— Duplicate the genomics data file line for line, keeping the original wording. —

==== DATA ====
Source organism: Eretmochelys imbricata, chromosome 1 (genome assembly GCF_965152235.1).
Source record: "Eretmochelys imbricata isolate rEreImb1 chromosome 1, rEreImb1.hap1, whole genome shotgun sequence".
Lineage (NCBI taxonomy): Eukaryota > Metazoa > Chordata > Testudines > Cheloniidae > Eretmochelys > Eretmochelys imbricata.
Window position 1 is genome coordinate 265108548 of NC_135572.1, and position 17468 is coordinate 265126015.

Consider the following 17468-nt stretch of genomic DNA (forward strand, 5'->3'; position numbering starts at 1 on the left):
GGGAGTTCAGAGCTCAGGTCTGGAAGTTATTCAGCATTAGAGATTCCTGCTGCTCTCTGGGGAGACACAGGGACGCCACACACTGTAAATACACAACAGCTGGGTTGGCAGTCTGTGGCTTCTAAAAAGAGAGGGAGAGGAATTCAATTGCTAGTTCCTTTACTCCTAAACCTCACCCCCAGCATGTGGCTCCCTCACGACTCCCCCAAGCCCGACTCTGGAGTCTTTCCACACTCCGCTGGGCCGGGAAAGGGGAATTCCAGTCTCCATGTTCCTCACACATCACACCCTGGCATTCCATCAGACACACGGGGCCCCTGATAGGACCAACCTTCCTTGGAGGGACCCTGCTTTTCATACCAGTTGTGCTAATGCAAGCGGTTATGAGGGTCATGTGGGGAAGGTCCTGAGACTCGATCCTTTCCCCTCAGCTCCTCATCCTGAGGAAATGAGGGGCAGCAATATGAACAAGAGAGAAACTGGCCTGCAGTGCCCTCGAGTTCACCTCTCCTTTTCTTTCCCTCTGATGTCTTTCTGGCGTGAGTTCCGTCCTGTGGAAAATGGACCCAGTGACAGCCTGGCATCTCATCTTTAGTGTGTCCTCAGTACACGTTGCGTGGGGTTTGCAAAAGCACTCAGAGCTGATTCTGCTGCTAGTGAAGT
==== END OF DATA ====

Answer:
Source organism: Eretmochelys imbricata, chromosome 1 (genome assembly GCF_965152235.1).
Source record: "Eretmochelys imbricata isolate rEreImb1 chromosome 1, rEreImb1.hap1, whole genome shotgun sequence".
Lineage (NCBI taxonomy): Eukaryota > Metazoa > Chordata > Testudines > Cheloniidae > Eretmochelys > Eretmochelys imbricata.
Window position 1 is genome coordinate 265108548 of NC_135572.1, and position 17468 is coordinate 265126015.

Consider the following 17468-nt stretch of genomic DNA (forward strand, 5'->3'; position numbering starts at 1 on the left):
GGGAGTTCAGAGCTCAGGTCTGGAAGTTATTCAGCATTAGAGATTCCTGCTGCTCTCTGGGGAGACACAGGGACGCCACACACTGTAAATACACAACAGCTGGGTTGGCAGTCTGTGGCTTCTAAAAAGAGAGGGAGAGGAATTCAATTGCTAGTTCCTTTACTCCTAAACCTCACCCCCAGCATGTGGCTCCCTCACGACTCCCCCAAGCCCGACTCTGGAGTCTTTCCACACTCCGCTGGGCCGGGAAAGGGGAATTCCAGTCTCCATGTTCCTCACACATCACACCCTGGCATTCCATCAGACACACGGGGCCCCTGATAGGACCAACCTTCCTTGGAGGGACCCTGCTTTTCATACCAGTTGTGCTAATGCAAGCGGTTATGAGGGTCATGTGGGGAAGGTCCTGAGACTCGATCCTTTCCCCTCAGCTCCTCATCCTGAGGAAATGAGGGGCAGCAATATGAACAAGAGAGAAACTGGCCTGCAGTGCCCTCGAGTTCACCTCTCCTTTTCTTTCCCTCTGATGTCTTTCTGGCGTGAGTTCCGTCCTGTGGAAAATGGACCCAGTGACAGCCTGGCATCTCATCTTTAGTGTGTCCTCAGTACACGTTGCGTGGGGTTTGCAAAAGCACTCAGAGCTGATTCTGCTGCTAGTGAAGT